Yale law professor Charles A. Reich’s best-known book is The Greening of America (1970), in which he promoted what he saw as the goals of the youth counterculture of that time. Opposing the System was written in the mid-1990s, shortly after the so-called “Republican Revolution” in US electoral politics and reflects on Reich’s concerns at that later period.
The book is a manifesto for social renewal in the US. One of its most valuable observations is that large commercial corporate entities are in fact governments, simply authoritarian ones unaccountable to the public–or even to their own shareholders in most cases. The quasi-libertarian rhetoric so common in establishment US politics and punditry reflects the functioning of a System in which private and public governmental functions are interlocked (military-industrial complex, “mainstream” media, carceral industry, etc.) to escape responsibilities and externalize/deny costs.
Every troubling symptom in Reich’s diagnosis has gotten significantly worse in the last quarter century. He doesn’t even mention climate change. The System he outlines has gotten more entrenched.
“We cannot expect to control the System unless we can place ourselves at an intellectual level above the System, where we can see the infinite other possibilities of life as well” (199). Reich makes this observation in the context of the need to restore citizenship. But he leaves unspecified how people are supposed to rise above the System. Formal education has been degraded into training, especially at the primary and secondary levels. In recent years especially, public education is under a full-scale assault, both figurative in the sense of ideologies imposed by the System on schools and teachers (including budgetary austerity), and literal in the sense of massacres and the terrorizing “drills” they inspire.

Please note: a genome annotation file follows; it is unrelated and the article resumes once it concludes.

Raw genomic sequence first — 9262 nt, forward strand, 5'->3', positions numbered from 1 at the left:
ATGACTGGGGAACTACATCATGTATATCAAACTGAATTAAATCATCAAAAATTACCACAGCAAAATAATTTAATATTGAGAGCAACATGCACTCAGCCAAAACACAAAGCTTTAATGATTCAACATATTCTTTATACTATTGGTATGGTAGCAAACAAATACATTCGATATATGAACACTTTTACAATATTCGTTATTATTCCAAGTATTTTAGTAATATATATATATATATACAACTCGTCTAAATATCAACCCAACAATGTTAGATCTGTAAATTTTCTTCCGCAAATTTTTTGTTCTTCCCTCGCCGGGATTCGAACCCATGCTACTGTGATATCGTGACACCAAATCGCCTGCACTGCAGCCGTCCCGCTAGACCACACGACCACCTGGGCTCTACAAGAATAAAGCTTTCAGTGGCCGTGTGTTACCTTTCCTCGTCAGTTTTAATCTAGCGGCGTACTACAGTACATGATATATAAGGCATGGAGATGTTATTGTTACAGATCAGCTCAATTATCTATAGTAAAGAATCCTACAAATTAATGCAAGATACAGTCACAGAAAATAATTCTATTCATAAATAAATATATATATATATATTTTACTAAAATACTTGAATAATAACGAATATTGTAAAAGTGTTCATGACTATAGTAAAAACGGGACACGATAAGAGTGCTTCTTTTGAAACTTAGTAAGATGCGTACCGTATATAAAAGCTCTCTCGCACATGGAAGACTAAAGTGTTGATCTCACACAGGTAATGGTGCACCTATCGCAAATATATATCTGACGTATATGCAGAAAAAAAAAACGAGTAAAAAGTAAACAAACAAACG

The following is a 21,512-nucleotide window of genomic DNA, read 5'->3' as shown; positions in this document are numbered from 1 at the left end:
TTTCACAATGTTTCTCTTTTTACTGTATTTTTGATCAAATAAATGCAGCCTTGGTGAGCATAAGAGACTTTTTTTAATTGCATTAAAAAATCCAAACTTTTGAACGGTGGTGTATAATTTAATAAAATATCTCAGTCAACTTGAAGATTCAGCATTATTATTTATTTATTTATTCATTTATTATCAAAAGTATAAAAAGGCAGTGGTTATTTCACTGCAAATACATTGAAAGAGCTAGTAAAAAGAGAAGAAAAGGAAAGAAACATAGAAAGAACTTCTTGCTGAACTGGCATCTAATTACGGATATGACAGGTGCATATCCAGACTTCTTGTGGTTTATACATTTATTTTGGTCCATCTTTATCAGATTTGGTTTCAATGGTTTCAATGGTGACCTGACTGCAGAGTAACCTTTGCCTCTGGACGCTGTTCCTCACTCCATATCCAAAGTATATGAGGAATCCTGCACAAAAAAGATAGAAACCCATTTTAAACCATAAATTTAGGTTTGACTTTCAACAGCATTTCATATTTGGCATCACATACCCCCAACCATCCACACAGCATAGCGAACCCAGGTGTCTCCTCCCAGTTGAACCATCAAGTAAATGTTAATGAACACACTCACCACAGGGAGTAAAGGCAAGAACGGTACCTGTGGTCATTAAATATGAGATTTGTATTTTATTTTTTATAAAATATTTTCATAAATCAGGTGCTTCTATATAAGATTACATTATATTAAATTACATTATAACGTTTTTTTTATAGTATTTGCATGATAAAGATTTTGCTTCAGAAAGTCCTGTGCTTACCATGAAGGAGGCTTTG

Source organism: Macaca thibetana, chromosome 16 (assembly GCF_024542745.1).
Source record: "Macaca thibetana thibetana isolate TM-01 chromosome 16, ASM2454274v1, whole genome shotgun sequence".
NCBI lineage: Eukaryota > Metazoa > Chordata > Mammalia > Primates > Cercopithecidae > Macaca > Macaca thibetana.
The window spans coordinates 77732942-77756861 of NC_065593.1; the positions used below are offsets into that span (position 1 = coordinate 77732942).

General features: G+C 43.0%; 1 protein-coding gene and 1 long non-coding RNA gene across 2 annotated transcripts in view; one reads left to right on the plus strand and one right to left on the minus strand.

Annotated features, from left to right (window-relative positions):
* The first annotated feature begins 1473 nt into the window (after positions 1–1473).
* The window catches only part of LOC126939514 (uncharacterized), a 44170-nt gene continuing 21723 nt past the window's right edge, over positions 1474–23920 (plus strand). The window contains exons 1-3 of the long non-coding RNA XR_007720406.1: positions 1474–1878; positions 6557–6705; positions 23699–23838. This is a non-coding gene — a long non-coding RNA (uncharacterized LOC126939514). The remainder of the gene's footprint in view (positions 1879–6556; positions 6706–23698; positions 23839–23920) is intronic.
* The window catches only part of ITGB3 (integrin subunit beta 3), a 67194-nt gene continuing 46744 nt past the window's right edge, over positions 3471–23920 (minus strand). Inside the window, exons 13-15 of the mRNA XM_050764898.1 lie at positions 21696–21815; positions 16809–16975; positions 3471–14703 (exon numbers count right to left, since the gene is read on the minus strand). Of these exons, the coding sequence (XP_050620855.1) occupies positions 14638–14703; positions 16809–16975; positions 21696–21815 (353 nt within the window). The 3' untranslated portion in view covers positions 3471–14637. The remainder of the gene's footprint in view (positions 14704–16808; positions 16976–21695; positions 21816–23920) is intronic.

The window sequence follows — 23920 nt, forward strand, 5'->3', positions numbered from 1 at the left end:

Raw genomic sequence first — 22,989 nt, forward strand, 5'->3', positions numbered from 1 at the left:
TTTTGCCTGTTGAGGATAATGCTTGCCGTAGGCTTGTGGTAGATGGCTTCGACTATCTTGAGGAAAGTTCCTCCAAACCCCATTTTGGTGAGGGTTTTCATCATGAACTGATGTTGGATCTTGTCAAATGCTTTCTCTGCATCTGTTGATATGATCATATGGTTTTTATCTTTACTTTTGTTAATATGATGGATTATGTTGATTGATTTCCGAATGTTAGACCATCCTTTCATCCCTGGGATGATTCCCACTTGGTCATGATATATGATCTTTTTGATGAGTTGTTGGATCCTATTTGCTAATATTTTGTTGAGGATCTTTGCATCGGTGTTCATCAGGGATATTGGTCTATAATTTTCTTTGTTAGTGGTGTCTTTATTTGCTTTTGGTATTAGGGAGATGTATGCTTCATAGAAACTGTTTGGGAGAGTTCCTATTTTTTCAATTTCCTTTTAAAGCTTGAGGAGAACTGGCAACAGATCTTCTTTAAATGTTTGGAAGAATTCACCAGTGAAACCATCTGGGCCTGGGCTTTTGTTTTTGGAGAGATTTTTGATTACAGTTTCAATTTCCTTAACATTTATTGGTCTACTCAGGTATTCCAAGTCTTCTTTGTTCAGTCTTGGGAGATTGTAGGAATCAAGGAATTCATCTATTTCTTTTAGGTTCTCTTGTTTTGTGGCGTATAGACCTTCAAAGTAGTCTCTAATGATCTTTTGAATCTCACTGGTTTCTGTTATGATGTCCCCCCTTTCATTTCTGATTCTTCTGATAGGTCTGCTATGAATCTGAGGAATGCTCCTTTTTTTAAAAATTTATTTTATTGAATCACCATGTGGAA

Reich’s occasional appeal to “American ideals” supposedly held by the Constitutional founders of the US rings as a little naïve, but it is understandable in the context of public persuasion. More importantly, he points out the real value and context of the aborted New Deal, and the recognition in the mid-twentieth century of the threat that has come to manifest in the System.
The book is no silver bullet, but it is something of a tonic for those of us who are caught in the cognitive dissonance that results from the massively propagandized world of what Reich calls the “Existing Map” of reality.